• All Day: Nike+ Original Run (2007)
  • Build Your Own Bazooka Tooth (2003)
  • B-Sides & Rarities Vol. 1: 1999–2003 (2005)
  • B-Sides & Rarities Vol. 2: 2003–2006 (2006)
  • B-Sides & Rarities Vol. 3: 2006–2009 (2009)


  1. ^ "Kimya Dawson – "Miami Advice" Feat. Aesop Rock and the Olympia Free Choir". Retrieved November 2, 2011. 
  2. ^ Angle, Merrick. "Aesop Rock's Home Recording Methods". 
  3. ^ Breihan, Tom (February 3, 2010). "Definitive Jux Goes "On Hiatus"". Retrieved 2017-02-02. 
  4. ^ Taylor-Parker, Phillip. "Top 100 Artists of the Decade". betterPropaganda. Archived from the original on January 6, 2010. Retrieved December 21, 2011. 
  5. ^ a b c The Uncluded. Rhymesayers Entertainment, July 2, 2013.
  6. ^ "Hail Mary Mallon". Retrieved 2017-02-02. 
  7. ^ a b Aesop Rock Interview with MVRemix Urban | US and Canadian Underground Hip Hop and Soul – exclusive interviews, reviews, articles. Retrieved on November 8, 2011.
  8. ^ "Aesop Rock – One of Four (Thank You)". Retrieved December 21, 2011. 
  9. ^ School, Harvard Law. "Christopher T. Bavitz | Harvard Law School". Retrieved 2017-04-21. 
  10. ^ Doe, John. "Aesop Rock: Laundry Days". Unknown. Retrieved February 14, 2011. 
  11. ^ Chad Hutchings. "Talking Dirty: An Interview with Allyson Baker of Dirty Ghosts". Archived from the original on November 14, 2015. CS1 maint: BOT: original-url status unknown (link)
  12. ^ a b "My First Time: Aesop Rock Remembers 1996". Pigeons & Planes. May 27, 2015. Retrieved 27 May 2015. 
  13. ^ Retrieved February 24, 2011. Retrieved on November 8, 2011.
  14. ^ "iTunes - Music - Blockhead". 
  15. ^ Miller, Walt. "Love / Hate: Aesop Rock". Online Magazine. Splendid. Retrieved December 21, 2011. 
  16. ^ a b "Sieze the Moment! Interview – Part II". The Metabunker. Retrieved December 21, 2011. 
  17. ^ "Sieze the Moment! Interview". The Metabunker. Retrieved December 21, 2011. 
  18. ^ Retrieved on January 24, 2012.
  19. ^ Kaplunk, Sumo (August 15, 2000). "AES Interview". U.K. Hip-Hop. UKHH. Retrieved December 21, 2011.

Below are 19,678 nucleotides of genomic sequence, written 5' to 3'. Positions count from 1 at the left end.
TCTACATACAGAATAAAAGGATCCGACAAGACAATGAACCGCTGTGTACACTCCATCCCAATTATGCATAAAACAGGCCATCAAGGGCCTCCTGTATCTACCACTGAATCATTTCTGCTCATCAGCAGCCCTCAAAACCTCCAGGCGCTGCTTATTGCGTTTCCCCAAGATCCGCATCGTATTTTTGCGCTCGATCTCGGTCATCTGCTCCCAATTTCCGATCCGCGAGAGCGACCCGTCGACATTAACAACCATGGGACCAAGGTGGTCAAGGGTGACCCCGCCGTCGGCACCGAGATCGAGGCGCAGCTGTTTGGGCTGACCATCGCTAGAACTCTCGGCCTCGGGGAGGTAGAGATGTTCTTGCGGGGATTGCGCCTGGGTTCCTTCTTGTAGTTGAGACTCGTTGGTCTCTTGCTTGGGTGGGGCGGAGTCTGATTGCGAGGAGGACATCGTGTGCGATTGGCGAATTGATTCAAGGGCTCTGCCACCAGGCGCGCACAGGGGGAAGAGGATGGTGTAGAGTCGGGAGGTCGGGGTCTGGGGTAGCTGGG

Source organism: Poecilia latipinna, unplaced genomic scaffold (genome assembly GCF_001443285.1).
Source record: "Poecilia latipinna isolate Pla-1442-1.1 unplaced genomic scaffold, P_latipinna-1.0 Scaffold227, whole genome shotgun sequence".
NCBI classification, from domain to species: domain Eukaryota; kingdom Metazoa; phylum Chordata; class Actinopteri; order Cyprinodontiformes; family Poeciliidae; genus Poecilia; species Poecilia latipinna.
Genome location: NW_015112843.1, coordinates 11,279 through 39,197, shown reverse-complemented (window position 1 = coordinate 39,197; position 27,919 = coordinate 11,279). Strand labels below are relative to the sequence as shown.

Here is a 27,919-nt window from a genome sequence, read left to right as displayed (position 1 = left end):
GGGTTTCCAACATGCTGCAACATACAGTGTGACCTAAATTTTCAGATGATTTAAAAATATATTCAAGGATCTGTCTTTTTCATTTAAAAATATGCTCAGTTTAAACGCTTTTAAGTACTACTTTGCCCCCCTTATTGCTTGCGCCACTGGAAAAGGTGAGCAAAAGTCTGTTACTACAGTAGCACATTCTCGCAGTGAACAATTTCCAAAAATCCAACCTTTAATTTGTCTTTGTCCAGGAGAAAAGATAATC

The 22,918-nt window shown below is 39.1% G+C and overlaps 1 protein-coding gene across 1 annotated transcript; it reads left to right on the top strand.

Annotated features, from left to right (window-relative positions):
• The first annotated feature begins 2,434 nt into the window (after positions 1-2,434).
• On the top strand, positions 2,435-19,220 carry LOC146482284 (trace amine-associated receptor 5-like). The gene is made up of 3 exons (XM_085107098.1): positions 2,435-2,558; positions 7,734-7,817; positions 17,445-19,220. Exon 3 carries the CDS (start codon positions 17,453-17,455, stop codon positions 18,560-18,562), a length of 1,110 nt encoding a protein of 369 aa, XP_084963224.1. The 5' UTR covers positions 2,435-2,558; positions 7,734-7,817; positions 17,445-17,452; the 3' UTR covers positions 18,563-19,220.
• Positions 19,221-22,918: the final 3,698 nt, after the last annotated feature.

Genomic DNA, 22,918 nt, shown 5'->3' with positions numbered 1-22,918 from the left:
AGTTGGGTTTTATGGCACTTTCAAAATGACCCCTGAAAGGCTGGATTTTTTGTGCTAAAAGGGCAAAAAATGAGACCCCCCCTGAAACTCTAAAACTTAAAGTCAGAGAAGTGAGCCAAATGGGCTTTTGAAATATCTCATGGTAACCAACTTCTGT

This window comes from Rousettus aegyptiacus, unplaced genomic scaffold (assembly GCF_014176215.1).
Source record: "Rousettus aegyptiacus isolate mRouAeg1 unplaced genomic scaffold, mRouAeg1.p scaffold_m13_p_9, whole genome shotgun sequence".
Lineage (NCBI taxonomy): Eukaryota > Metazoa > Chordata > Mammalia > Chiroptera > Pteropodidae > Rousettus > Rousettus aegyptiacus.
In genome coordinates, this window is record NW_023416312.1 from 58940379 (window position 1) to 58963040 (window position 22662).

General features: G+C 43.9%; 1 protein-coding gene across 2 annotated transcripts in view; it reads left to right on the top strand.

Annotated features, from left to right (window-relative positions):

20. ^ Werde, Bill. "Mr. Complex". URB. URB. Retrieved May 17, 2010. 
  21. ^ "Nike+ Aesop Rock: New "Original Run" Mix This Tuesday". February 11, 2007. Archived from the original on March 12, 2007. Retrieved March 21, 2007. 
  22. ^ Aesop Rock Interview. Retrieved on November 8, 2011.
  23. ^ [1]. Retrieved July 14, 2012.
  24. ^ "Rhymesayers Ent. Presents "Hail Mary Mallon"". 
  25. ^ "I am Aesop Rock, [Ask Me Anything]". Reddit. Retrieved November 7, 2011. 
  26. ^ "@AesopRockWins". Twitter. Retrieved September 16, 2011. 
  27. ^ "Aesop Rock's Official Site". Ian Bavitz. Retrieved December 20, 2011. 
  28. ^ "Aesop Rock Preps New LP". Pitchfork. Retrieved January 17, 2012. 
  29. ^ "Zero Dark Thirty". Aesop Rock. Retrieved April 20, 2012. 
  30. ^ "Aesop Rock and Kimya Dawson Form Band the Uncluded, Announce Album, Share Video". Pitchfork. Retrieved February 11, 2013. 
  31. ^ "The Uncluded – Delicate Cycle". YouTube. Retrieved 2013-05-20. 
  32. ^ "Aesop Rock Announces Final U.S. Dates of 2012 New York Music News". September 13, 2012. Retrieved September 23, 2012. 
  33. ^ "Rhymesayers Take over Summerfest 2013". Rhymesayers Entertainment. July 2, 2013. 
  34. ^ "Aesop Rock Tour". showscoop. Retrieved February 1, 2013. 
  35. ^ Matera, C. G. (February 17, 2016). "Aesop Rock Returns With New Album The Impossible Kid, Shares Trippy "Rings" Video". Pitchfork Media. Retrieved February 17, 2016. 
  36. ^ Pattison, Louis (August 1, 2007). "Aesop Rock's well-chosen words paint dense, fascinating pictures". BBC. BBC. Retrieved October 29, 2008. 
  37. ^ Kim, Edward (November 7, 2003). "Aesop Rock – Bazooka Tooth – Definitive Jux". Daily Nexus. dailynexus. Archived from the original on January 9, 2009. Retrieved November 30, 2011. 
  38. ^ Markstorm, Serena (2007). "Aesop Rock's well-chosen words paint dense, fascinating pictures". The Register-Guard. registerguard. Retrieved October 29, 2008. 
  39. ^ DiPalo, Joseph (September 2007). "Graffiti or Vermeer". Guernica. Guernica. Archived from the original on December 5, 2008. Retrieved December 3, 2008. 
  40. ^ Daniels, Matt. "Rappers, sorted by the size of their vocabulary". Retrieved 2016-08-09. 
  41. ^ "The Largest Vocabulary in Hip Hop (Adjusted)". Mike Pultz. Retrieved March 15, 2015. 
  42. ^ Simmons, Jon. "Interview: Aesop Rock". Sound of Boston. Retrieved 10 February 2015. 
  43. ^ "Happy #CyberMonday… We're giving you a new @AesopRockWins and @HomeboySandman EP… FOR FREE!". Rhymesayers. November 30, 2015. 
  44. ^ "Aesop Rock & Homeboy Sandman – LICE TWO: STILL BUGGIN' | Stones Throw Records". Retrieved 2017-01-26. 

External links

  • Mush Records Biography
  • Aesop Rock interview and profile in Exclaim! magazine